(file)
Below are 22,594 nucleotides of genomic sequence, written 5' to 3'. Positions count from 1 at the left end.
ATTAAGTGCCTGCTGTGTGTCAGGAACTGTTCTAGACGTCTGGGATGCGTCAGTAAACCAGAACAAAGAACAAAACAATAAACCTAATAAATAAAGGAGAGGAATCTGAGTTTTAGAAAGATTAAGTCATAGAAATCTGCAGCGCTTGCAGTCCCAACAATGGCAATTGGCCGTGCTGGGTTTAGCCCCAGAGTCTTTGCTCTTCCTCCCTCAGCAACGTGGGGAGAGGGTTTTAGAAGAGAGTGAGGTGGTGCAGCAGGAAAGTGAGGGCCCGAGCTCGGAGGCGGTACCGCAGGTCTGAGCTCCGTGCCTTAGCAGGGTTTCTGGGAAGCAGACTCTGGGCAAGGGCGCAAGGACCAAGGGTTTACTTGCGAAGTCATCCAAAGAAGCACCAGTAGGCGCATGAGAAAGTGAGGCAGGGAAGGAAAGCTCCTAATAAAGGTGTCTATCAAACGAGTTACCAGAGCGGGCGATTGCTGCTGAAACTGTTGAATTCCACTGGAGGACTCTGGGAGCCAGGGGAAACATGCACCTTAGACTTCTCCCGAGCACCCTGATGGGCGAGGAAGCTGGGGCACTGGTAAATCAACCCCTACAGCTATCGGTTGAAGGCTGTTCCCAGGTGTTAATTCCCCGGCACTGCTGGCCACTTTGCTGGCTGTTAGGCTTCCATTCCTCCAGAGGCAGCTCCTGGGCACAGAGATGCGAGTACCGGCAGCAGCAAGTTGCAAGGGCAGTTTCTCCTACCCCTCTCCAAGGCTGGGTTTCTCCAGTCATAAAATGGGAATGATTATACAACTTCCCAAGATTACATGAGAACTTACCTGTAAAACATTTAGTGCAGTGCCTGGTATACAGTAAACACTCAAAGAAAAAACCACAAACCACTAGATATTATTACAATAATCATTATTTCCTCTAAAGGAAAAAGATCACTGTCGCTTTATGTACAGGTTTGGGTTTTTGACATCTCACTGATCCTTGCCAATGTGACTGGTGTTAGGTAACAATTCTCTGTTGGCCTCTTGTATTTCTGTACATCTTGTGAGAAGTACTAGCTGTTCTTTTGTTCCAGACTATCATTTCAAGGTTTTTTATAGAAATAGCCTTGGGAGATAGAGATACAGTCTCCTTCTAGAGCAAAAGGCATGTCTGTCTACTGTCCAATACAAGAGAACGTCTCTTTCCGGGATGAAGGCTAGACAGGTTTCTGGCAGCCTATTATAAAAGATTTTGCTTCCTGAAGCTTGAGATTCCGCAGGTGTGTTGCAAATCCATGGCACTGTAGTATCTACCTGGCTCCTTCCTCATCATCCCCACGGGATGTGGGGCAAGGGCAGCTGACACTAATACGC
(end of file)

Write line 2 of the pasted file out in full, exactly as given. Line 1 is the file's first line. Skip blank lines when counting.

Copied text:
ATTAAGTGCCTGCTGTGTGTCAGGAACTGTTCTAGACGTCTGGGATGCGTCAGTAAACCAGAACAAAGAACAAAACAATAAACCTAATAAATAAAGGAGAGGAATCTGAGTTTTAGAAAGATTAAGTCATAGAAATCTGCAGCGCTTGCAGTCCCAACAATGGCAATTGGCCGTGCTGGGTTTAGCCCCAGAGTCTTTGCTCTTCCTCCCTCAGCAACGTGGGGAGAGGGTTTTAGAAGAGAGTGAGGTGGTGCAGCAGGAAAGTGAGGGCCCGAGCTCGGAGGCGGTACCGCAGGTCTGAGCTCCGTGCCTTAGCAGGGTTTCTGGGAAGCAGACTCTGGGCAAGGGCGCAAGGACCAAGGGTTTACTTGCGAAGTCATCCAAAGAAGCACCAGTAGGCGCATGAGAAAGTGAGGCAGGGAAGGAAAGCTCCTAATAAAGGTGTCTATCAAACGAGTTACCAGAGCGGGCGATTGCTGCTGAAACTGTTGAATTCCACTGGAGGACTCTGGGAGCCAGGGGAAACATGCACCTTAGACTTCTCCCGAGCACCCTGATGGGCGAGGAAGCTGGGGCACTGGTAAATCAACCCCTACAGCTATCGGTTGAAGGCTGTTCCCAGGTGTTAATTCCCCGGCACTGCTGGCCACTTTGCTGGCTGTTAGGCTTCCATTCCTCCAGAGGCAGCTCCTGGGCACAGAGATGCGAGTACCGGCAGCAGCAAGTTGCAAGGGCAGTTTCTCCTACCCCTCTCCAAGGCTGGGTTTCTCCAGTCATAAAATGGGAATGATTATACAACTTCCCAAGATTACATGAGAACTTACCTGTAAAACATTTAGTGCAGTGCCTGGTATACAGTAAACACTCAAAGAAAAAACCACAAACCACTAGATATTATTACAATAATCATTATTTCCTCTAAAGGAAAAAGATCACTGTCGCTTTATGTACAGGTTTGGGTTTTTGACATCTCACTGATCCTTGCCAATGTGACTGGTGTTAGGTAACAATTCTCTGTTGGCCTCTTGTATTTCTGTACATCTTGTGAGAAGTACTAGCTGTTCTTTTGTTCCAGACTATCATTTCAAGGTTTTTTATAGAAATAGCCTTGGGAGATAGAGATACAGTCTCCTTCTAGAGCAAAAGGCATGTCTGTCTACTGTCCAATACAAGAGAACGTCTCTTTCCGGGATGAAGGCTAGACAGGTTTCTGGCAGCCTATTATAAAAGATTTTGCTTCCTGAAGCTTGAGATTCCGCAGGTGTGTTGCAAATCCATGGCACTGTAGTATCTACCTGGCTCCTTCCTCATCATCCCCACGGGATGTGGGGCAAGGGCAGCTGACACTAATACGC